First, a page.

Does science require faith?

Ten years ago, we were informed that science textbooks had been too generous about the number of planets in our solar system. While that ruthless dethroning of Pluto is still fresh in the mind of my generation, Mike Brown (astronomer and author of How I Killed Pluto and Why It Had It Coming [1]) is already suggesting a new Planet Nine.

He believes in ‘the existence of a distant, eccentric perturber’ because although nobody has seen the giant itself, Brown has been carefully observing its gravitational effects on the behaviour of other celestial objects. Leading up to the public announcement of this pre-discovery, fellow astronomer Greg Laughlin describes the tension [2]:

I was having trouble focussing on the task at hand. My thoughts were being drawn to this massive, frigid object in the outer solar system that might or might not be there. I believe there’s a 68.2% chance that it’s there... It’s perfectly tuned for maximum mystery and a heightened sense of possibility.

It would appear laughably inconsistent to characterise such a confident statistic with fumbling emotive adjectives. Yet, while most of us may not be trained to quantify our uncertainties to a decimal place, aren’t we all able to identify with his nagging curiosity? I’ve woken up in the earliest of hours, just to glimpse a rare comet or eclipse. Last year, this country crowded around a live broadcast of an Englishman rocketing into space [3]; a nation held its breath. Recently, physicists heard the sound of two black holes merging over a billion years ago [4]; humanity cheered.

Our response to that cosmic tug is evident everywhere, and emotional investment in scientific discovery is just one flavour. Whether deliberately or subconsciously, the human spirit reveals itself in pursuit of intangible rewards. We engineer telescopes to see farther afield. We push our physical limits to see the summit. We write as though the next poem will be our best. We seek after love in the face of heartbreak. The universal lure of the unknown is woven right into the human condition, wherein both science and religion grow their roots.

Nevertheless, there persists the mistaken assumption that science requires stoicism and a stubborn belief in quantifiable solutions, while religion involves convenient ignorance and blinkered conviction. In reality, a physicist and a Christian should be captivated by the same element of wonder, should exercise well-informed faith, and surrender humbly to the unknown. It is counter-productive to pit science and religion against each other, and the two are clearly not mutually exclusive.

Albert Einstein himself insisted that ‘the cosmic religious feeling is the strongest and noblest motive for scientific research’ [5]. Geniuses like Einstein and Newton defined the framework of physics with theories that were largely speculative, pushed ahead by personal intuition and passionate conviction. These days, most breakthrough scientific discoveries concern the ultra-big, the ultra-tiny, and the ultra-far away, with numbers trailing on beyond comprehension. When probing into mysteries of the universe, the involvement of faith becomes crucial and obvious rather than irrational and contradictory.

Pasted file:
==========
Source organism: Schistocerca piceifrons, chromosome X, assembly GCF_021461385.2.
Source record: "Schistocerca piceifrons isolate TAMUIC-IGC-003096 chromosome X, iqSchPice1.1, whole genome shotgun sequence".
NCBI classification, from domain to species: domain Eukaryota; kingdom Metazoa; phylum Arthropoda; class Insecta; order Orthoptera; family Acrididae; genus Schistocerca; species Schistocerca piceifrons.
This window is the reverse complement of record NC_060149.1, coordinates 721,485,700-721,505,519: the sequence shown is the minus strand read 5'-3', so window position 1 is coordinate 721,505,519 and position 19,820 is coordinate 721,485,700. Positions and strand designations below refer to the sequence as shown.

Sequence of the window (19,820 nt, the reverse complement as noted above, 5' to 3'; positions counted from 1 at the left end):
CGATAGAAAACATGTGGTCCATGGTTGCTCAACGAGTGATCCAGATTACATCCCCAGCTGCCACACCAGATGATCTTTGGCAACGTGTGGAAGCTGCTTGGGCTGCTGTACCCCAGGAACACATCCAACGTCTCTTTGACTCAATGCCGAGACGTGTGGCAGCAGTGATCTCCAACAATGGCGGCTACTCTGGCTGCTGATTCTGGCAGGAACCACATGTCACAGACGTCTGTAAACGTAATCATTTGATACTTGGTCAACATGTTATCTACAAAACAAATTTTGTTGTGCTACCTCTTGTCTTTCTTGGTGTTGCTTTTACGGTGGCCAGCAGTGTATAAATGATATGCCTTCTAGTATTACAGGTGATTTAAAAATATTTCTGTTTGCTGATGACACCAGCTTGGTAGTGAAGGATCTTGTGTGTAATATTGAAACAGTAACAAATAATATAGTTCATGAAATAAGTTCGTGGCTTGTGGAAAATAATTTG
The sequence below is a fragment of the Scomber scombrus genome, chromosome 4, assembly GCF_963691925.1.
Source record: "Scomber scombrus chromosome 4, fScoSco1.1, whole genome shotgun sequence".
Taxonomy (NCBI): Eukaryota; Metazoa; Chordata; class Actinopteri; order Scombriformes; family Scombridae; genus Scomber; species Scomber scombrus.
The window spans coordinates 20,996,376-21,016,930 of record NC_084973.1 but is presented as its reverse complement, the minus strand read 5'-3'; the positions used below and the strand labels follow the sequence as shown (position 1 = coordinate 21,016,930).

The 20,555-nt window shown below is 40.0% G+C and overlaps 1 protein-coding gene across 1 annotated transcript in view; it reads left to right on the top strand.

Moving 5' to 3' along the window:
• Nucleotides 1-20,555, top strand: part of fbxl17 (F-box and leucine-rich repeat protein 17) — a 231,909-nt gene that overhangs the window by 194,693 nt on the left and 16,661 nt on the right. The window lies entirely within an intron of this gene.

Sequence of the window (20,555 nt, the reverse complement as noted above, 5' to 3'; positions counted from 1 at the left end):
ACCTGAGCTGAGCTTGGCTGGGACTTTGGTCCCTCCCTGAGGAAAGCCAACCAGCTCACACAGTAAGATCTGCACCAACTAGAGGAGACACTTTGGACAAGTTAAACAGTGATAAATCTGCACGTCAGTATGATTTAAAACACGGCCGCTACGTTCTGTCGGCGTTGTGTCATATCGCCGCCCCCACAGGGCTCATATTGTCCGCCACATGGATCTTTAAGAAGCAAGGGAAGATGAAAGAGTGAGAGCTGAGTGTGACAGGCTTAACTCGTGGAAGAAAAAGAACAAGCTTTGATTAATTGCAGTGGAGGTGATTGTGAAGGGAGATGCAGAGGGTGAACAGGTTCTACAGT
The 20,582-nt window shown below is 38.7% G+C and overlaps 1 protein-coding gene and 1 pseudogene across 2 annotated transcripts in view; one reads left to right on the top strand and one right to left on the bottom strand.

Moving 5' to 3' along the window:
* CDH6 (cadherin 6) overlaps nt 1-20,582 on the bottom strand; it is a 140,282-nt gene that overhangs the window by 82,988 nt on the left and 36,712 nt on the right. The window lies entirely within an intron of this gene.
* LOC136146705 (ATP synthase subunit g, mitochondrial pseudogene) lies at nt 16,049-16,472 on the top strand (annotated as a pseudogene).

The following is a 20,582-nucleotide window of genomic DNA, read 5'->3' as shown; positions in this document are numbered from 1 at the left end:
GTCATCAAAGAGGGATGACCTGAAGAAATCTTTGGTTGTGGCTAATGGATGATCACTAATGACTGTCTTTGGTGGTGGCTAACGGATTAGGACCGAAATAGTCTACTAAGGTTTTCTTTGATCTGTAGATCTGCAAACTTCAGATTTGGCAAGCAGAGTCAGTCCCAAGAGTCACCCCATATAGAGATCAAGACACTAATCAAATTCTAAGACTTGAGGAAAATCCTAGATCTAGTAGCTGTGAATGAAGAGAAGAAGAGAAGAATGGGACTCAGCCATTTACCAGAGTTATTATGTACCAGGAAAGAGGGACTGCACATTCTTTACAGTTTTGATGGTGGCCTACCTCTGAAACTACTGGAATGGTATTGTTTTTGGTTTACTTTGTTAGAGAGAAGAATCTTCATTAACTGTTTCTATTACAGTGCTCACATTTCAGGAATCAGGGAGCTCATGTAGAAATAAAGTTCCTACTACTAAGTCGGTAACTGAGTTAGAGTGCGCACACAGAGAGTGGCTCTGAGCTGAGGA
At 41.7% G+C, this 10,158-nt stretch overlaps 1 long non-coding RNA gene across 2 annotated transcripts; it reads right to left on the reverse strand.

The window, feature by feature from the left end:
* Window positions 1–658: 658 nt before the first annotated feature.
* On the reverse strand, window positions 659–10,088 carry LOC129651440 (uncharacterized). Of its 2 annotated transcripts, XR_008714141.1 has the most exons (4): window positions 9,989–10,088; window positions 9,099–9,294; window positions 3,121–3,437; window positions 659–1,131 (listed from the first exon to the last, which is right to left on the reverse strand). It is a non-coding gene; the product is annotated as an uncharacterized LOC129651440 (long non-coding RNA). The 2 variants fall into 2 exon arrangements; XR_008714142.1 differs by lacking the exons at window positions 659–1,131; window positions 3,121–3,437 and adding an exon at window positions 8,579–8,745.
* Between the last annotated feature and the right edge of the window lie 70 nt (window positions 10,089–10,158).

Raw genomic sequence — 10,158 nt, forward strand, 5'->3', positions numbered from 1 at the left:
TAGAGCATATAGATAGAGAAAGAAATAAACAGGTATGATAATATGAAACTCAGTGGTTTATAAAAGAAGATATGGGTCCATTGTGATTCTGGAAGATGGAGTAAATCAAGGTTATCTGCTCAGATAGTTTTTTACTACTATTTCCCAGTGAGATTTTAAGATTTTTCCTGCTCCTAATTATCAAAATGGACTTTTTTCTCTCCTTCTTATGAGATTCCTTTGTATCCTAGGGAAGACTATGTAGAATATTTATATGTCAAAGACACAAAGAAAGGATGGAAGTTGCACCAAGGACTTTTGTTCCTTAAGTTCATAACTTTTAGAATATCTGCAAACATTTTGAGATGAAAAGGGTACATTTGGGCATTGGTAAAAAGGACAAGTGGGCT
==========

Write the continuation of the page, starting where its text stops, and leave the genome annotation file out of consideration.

So when we acknowledge that the unknown is also the unknowable, how do we handle the inevitable meaninglessness that follows close on the heels of humility? The futility of trying to understand untouchable forces can drive one to madness and depression, as it has done many brilliant minds in history.

The Christian response should never be born of ignorance, fear, or blind subscription to dogma. Just as the most intelligent scientists wouldn’t deem themselves capable of decoding all life’s mysteries, neither would the most devoted Christians. Honest religious faith encourages an active pursuit of knowledge, not comfortable complacency. Pope John Paul II puts it like this: ‘Faith and reason are like two wings on which the human spirit rises to the contemplation of truth; and God has placed in the human heart a desire to know the truth — in a word, to know himself’ [6]. When truth-seeking feeds back into faith in a higher power, a relationship is forged with the orchestrator of those mysteries we will never fully grasp. The more deeply we understand God’s character, the more we are enamoured with creation and yearn to pore over its blueprints.

Nothing ever changed about poor Pluto itself, but its planetary status was founded on scientific ‘truths’ expected to be revised, uprooted, or discarded. Those foundations will shift with technology and time, but the Christian truth is unshakeable because it is anchored upon an unchangeable God.

I’ll be absolutely thrilled if the first deep-space image of Planet Nine is captured, and my excitement will be tenfold because I intimately know and celebrate its creator. It may be fascinating to learn about this faraway icy mass, but how much would the proof of its existence really change my practical living and daily relationships? Discovering God, on the other hand, changes everything — the way we relate to our job and our city, to the past and the future, to guilt and to joy, to enemies, to lovers, to stardust.

[1] Mike Brown’s memoir was published in 2010
[2] Excerpt from ‘Discovering Planet Nine’, an article by Alan Burdock appearing in The New Yorker on Jan 20, 2016
[3] Major Tim Peake went into space as Britain’s first ESA astronaut on 15 December, 2015
[4] Detected by the massive Laser Interferometer Gravitational-Wave Observatory (LIGO) in September 2015
[5] First appearing in Einstein’s 1930 article for The New York Times
[6]From ‘Fides Et Ratio’ was an encyclical letter written by Pope John Paul II in 1998

Questions or comments? Email Irina